Be nice. Or else.
Design+Code Joined about 5 years ago via an invitation from Kelly S. Meng has invited Alex Aubert, Armand Grillet, David Suriano, Alex Cican, Miranda Lee and 27 others, Kate Hsiao, Sofia AK, Adam Patarino, Zander Martineau, Maximilian Tagher, Luboš Volkov, Mathieu Mayer, James Tang, Benny Ng, Christopher Yeung, George Papadakis, James De Angelis, Dan Malarkey, Juan Arreguin, Patrik Ward, Patrick Lewis, Osandi Sekoú, Jean-Marc Denis, Yaro Pat, Camilo Mahecha, selcuk yilmaz, Travis Favaron, Christopher Davis, Dwight Battle, Artem Fedorov, Neil Berry, neeraj kumar
Hi Manny, we haven't implemented the progress on the Website yet, but we're planning to. Right now, it will sync across all your iOS devices (iPhones and iPads). Thanks for the feedback!
Of course, thank you for asking! :)
Yes, you'll first learn the basics of Swift from a designer standpoint. As I've gone through this arduous process myself in the past, I have come to recognize that I require a lot of visual examples to keep my interest going. I love to achieve real results such as modern animation techniques and layouts. You can expect to learn how to implement your own designs and be able to build an app that's launchable to the App Store. In a team, you can be more proactive and really help your developers with basic things like editing the layout, assets, animations and in some cases, your own experiments. That's how I learned. Additionally, you can decide to prototype directly in Swift Playground. You will also learn the best practices encouraged by Apple such as designing for iPhone X, naming conventions, how to organize your files, usage of Storyboard, libraries, etc. Those skills are totally transferable to Framer, React or Android.
You are always welcome to try it out and if that's really not what you're looking for, it's totally refundable!
Disclaimer: I'm the author. To answer your question and to get straight to the point, yes, it's truly a step-by-step tutorial on how to build the app. Currently, we have chapter 1, 2 and half of chapter 3 delivered. In total, 46 sections with an average of 1300 words, and a 30 mins video to accompany each section. An example of a video is: http://designcode.io/framer-intro (imagine this topic divided into 40 sections that explain each step).
We've already released the source code of the final app to our readers. In addition, we've shared the beta version of the app via Testflight.
By the end of the year, we'll have 20-30 more sections on Swift. I was crazy enough to think I could get all of this done by November 14 while starting an entirely new team of 10 during the holidays, but this time, it's real. The exciting part is that we have so much more content coming: Framer, React, ARKit, etc.
Happy to answer more questions!
Been using this for check my designs on the iPhone X. Really neat that it works perfectly with Sketch files, and auto-detects all my Artboards. Love the switch and compare mechanism.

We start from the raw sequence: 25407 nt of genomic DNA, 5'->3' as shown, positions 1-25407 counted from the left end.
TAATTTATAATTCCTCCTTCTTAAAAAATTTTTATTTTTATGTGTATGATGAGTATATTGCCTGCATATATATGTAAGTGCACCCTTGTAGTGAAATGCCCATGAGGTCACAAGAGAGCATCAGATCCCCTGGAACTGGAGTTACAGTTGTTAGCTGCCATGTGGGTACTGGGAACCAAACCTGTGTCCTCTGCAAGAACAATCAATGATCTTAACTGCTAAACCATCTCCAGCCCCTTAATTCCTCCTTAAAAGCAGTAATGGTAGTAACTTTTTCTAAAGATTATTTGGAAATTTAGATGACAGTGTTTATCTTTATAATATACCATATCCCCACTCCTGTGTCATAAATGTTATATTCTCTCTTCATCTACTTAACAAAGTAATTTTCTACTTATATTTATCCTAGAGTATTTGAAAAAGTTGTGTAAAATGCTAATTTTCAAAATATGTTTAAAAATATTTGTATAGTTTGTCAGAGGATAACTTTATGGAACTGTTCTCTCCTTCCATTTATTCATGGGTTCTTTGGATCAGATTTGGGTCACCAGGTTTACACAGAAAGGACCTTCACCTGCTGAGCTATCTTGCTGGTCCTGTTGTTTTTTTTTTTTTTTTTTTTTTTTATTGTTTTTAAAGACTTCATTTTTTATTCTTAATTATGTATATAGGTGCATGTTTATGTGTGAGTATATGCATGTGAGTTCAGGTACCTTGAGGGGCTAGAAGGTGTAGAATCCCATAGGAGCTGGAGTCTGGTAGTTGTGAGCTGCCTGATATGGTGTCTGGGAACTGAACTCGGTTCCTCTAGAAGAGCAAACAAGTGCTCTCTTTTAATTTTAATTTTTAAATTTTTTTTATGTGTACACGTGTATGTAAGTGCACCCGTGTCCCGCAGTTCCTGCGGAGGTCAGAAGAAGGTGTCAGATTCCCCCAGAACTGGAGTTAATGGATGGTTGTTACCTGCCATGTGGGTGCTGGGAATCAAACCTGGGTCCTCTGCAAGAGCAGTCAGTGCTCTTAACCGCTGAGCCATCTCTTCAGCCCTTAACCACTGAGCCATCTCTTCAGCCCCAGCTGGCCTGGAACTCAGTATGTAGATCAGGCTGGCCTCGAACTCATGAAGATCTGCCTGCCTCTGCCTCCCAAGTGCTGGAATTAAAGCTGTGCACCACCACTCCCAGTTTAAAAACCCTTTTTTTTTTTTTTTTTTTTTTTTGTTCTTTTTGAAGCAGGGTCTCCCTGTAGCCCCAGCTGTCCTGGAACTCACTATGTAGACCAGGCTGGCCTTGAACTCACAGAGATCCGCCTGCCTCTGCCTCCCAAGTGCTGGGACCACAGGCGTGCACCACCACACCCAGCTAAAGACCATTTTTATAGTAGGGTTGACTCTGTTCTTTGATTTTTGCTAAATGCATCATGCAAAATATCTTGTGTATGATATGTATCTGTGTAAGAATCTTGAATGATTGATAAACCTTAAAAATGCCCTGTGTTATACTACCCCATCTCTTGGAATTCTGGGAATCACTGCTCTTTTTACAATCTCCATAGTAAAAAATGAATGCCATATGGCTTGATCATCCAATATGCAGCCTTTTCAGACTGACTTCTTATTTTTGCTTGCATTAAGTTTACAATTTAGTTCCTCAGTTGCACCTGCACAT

Hi Aubrey, definitely going to make a major update for that soon! ;)
I'm actually hoping to up my game in the video department. Now that I'm getting more comfortable with Cinema 4D and diving deeper into Screenflow, I'd like to bring more animations and transitions!
Thanks Cole, Thomas and Raphael for report.
Facepalms I can't believe I left the autoPlay on as I was trying to deal with the video bandwidth issue and pause() when open. :/
This is embarrassing and I'm sorry. Thank god for Safari's blocking autoplay with non-muted videos. At the same time, if I used Chrome as a default browser, I'd have caught that firsthand...
*Update: it's been fixed!
You're actually the first person to mention about the header images. I was beginning to question myself if I chose correctly.
Thanks Marc, receiving a thumbs up from you made my day, you have no idea.
I tried Cocoapods in an early version of the book (in the Objective-C days), but far too many readers were stuck at the installation process. Instead, I went on to create Spring, which only required users to drag and drop a folder. The framework would help beginners with simple tasks like simplified animations, back buttons, hex colors, etc that didn't come natively with Xcode.
As for Firebase, to be fair, if I did include Parse at the time, it would be obsolete now. I think it's good to consider for the future. I'd like to avoid being reliant on a third-party tool. The book still cover useful topics such as APIs, delegates, NSUserDefaults (a way to store some data locally).
I'm happy to answer the question regarding the Design+Code book (disclaimer: I'm the author).
The book is constantly updated to the latest version of Swift (currently 3). The only part that's still being worked on is the videos, which should come out in the coming weeks. But you'll be surprised at how little the UI and code change for beginners. Plus, you get access to source files as well as images and text as you follow along.
Be nice. Or else.
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